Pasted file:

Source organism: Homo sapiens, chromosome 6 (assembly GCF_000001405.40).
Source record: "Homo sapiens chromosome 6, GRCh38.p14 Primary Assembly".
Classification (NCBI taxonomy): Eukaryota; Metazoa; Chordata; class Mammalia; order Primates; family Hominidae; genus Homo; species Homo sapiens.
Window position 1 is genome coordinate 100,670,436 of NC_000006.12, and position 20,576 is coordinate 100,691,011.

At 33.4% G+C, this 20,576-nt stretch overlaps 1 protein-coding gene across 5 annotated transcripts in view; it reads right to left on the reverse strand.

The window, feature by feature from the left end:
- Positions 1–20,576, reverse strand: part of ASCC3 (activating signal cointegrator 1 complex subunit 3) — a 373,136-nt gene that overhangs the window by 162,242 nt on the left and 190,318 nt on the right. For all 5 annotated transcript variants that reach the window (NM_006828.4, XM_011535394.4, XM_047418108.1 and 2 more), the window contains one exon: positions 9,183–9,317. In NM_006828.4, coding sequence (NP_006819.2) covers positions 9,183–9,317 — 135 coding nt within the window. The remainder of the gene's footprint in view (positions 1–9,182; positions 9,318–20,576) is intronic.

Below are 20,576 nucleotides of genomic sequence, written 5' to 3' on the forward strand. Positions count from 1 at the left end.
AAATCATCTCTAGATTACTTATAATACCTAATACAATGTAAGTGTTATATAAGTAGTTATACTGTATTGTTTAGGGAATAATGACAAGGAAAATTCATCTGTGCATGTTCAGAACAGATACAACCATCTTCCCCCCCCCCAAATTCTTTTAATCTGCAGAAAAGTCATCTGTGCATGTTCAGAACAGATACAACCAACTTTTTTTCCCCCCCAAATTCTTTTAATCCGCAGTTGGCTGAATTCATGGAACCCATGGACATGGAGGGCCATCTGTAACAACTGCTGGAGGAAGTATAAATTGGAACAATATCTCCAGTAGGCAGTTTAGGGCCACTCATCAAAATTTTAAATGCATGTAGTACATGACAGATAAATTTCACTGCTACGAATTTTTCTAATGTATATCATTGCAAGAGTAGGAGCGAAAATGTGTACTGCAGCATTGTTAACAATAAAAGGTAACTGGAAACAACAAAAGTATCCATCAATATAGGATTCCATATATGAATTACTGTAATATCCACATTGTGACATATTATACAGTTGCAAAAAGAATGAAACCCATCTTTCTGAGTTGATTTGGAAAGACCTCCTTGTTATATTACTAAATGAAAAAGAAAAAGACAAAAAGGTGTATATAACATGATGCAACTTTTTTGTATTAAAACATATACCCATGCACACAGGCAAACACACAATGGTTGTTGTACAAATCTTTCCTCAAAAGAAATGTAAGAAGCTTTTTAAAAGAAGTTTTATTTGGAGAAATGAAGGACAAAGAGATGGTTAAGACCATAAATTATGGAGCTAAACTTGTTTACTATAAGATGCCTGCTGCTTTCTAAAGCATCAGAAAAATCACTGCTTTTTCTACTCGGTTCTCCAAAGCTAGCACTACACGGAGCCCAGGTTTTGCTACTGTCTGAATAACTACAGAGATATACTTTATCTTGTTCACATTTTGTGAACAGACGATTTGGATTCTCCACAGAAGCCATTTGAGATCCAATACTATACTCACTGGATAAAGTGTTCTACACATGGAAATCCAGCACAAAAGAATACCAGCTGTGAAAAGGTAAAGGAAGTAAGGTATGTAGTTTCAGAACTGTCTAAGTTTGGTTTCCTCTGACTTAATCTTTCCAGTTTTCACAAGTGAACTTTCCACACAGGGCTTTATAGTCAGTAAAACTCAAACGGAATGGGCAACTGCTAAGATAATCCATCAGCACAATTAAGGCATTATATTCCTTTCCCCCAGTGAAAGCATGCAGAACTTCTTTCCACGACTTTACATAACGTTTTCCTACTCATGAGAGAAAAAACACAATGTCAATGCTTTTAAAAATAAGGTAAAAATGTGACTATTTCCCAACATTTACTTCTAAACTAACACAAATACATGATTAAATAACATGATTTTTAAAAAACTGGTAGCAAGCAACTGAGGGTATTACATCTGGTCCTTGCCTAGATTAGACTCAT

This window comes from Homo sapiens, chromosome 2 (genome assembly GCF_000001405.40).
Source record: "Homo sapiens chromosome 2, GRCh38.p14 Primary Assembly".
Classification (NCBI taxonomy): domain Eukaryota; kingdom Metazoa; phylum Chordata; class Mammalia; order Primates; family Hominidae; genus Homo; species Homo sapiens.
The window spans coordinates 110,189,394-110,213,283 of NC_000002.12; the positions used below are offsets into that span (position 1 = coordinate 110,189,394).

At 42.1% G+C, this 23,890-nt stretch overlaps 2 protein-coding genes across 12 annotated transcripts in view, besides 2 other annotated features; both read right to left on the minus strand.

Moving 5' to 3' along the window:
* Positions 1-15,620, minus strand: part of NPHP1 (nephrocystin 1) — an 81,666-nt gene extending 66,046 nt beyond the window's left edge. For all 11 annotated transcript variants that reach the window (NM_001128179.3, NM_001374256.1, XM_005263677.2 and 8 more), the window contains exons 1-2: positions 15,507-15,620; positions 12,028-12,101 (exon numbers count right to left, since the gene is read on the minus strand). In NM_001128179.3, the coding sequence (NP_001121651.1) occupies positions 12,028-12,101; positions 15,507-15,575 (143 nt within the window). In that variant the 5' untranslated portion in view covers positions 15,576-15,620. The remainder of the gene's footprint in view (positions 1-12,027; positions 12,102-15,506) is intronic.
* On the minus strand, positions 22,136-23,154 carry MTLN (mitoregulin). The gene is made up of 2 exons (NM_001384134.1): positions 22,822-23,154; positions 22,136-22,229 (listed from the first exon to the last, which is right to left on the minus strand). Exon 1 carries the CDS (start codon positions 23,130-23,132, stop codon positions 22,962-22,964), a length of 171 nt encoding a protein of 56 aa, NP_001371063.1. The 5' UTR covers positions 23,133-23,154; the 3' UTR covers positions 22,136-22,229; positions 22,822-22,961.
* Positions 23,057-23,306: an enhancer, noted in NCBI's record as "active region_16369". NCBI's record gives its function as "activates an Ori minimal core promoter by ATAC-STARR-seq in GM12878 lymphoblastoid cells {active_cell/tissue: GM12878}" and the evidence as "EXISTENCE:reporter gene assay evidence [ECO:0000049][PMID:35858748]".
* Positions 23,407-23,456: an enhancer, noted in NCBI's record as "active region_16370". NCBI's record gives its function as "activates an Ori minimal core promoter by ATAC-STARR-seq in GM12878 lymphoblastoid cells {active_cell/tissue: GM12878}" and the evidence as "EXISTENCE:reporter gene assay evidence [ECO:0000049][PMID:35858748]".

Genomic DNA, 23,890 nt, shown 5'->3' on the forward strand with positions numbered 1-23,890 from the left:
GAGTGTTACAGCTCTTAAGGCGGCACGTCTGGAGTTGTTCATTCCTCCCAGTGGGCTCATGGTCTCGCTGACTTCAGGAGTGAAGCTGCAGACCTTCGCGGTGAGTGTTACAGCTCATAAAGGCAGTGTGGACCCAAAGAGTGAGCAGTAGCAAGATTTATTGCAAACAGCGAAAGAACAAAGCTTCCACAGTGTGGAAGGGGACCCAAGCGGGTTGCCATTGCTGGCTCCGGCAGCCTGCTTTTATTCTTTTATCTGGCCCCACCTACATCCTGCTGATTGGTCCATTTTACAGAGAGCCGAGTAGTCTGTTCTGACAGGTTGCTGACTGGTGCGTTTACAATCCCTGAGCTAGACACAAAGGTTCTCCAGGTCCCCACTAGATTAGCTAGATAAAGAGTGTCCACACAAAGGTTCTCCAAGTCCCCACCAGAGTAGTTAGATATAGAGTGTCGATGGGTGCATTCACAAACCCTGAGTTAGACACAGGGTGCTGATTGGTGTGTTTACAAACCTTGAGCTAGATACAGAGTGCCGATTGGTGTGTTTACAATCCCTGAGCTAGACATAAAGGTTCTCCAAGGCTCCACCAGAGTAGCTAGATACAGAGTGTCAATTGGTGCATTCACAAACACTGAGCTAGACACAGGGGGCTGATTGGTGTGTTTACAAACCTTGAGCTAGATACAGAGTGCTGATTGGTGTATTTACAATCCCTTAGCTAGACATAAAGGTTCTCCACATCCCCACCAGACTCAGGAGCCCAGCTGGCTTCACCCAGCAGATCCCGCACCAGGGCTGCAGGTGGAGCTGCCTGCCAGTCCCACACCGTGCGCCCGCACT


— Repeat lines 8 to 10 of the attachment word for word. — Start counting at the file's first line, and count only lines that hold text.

Below are 20,576 nucleotides of genomic sequence, written 5' to 3' on the forward strand. Positions count from 1 at the left end.
AAATCATCTCTAGATTACTTATAATACCTAATACAATGTAAGTGTTATATAAGTAGTTATACTGTATTGTTTAGGGAATAATGACAAGGAAAATTCATCTGTGCATGTTCAGAACAGATACAACCATCTTCCCCCCCCCCAAATTCTTTTAATCTGCAGAAAAGTCATCTGTGCATGTTCAGAACAGATACAACCAACTTTTTTTCCCCCCCAAATTCTTTTAATCCGCAGTTGGCTGAATTCATGGAACCCATGGACATGGAGGGCCATCTGTAACAACTGCTGGAGGAAGTATAAATTGGAACAATATCTCCAGTAGGCAGTTTAGGGCCACTCATCAAAATTTTAAATGCATGTAGTACATGACAGATAAATTTCACTGCTACGAATTTTTCTAATGTATATCATTGCAAGAGTAGGAGCGAAAATGTGTACTGCAGCATTGTTAACAATAAAAGGTAACTGGAAACAACAAAAGTATCCATCAATATAGGATTCCATATATGAATTACTGTAATATCCACATTGTGACATATTATACAGTTGCAAAAAGAATGAAACCCATCTTTCTGAGTTGATTTGGAAAGACCTCCTTGTTATATTACTAAATGAAAAAGAAAAAGACAAAAAGGTGTATATAACATGATGCAACTTTTTTGTATTAAAACATATACCCATGCACACAGGCAAACACACAATGGTTGTTGTACAAATCTTTCCTCAAAAGAAATGTAAGAAGCTTTTTAAAAGAAGTTTTATTTGGAGAAATGAAGGACAAAGAGATGGTTAAGACCATAAATTATGGAGCTAAACTTGTTTACTATAAGATGCCTGCTGCTTTCTAAAGCATCAGAAAAATCACTGCTTTTTCTACTCGGTTCTCCAAAGCTAGCACTACACGGAGCCCAGGTTTTGCTACTGTCTGAATAACTACAGAGATATACTTTATCTTGTTCACATTTTGTGAACAGACGATTTGGATTCTCCACAGAAGCCATTTGAGATCCAATACTATACTCACTGGATAAAGTGTTCTACACATGGAAATCCAGCACAAAAGAATACCAGCTGTGAAAAGGTAAAGGAAGTAAGGTATGTAGTTTCAGAACTGTCTAAGTTTGGTTTCCTCTGACTTAATCTTTCCAGTTTTCACAAGTGAACTTTCCACACAGGGCTTTATAGTCAGTAAAACTCAAACGGAATGGGCAACTGCTAAGATAATCCATCAGCACAATTAAGGCATTATATTCCTTTCCCCCAGTGAAAGCATGCAGAACTTCTTTCCACGACTTTACATAACGTTTTCCTACTCATGAGAGAAAAAACACAATGTCAATGCTTTTAAAAATAAGGTAAAAATGTGACTATTTCCCAACATTTACTTCTAAACTAACACAAATACATGATTAAATAACATGATTTTTAAAAAACTGGTAGCAAGCAACTGAGGGTATTACATCTGGTCCTTGCCTAGATTAGACTCAT

This window comes from Homo sapiens, chromosome 2 (genome assembly GCF_000001405.40).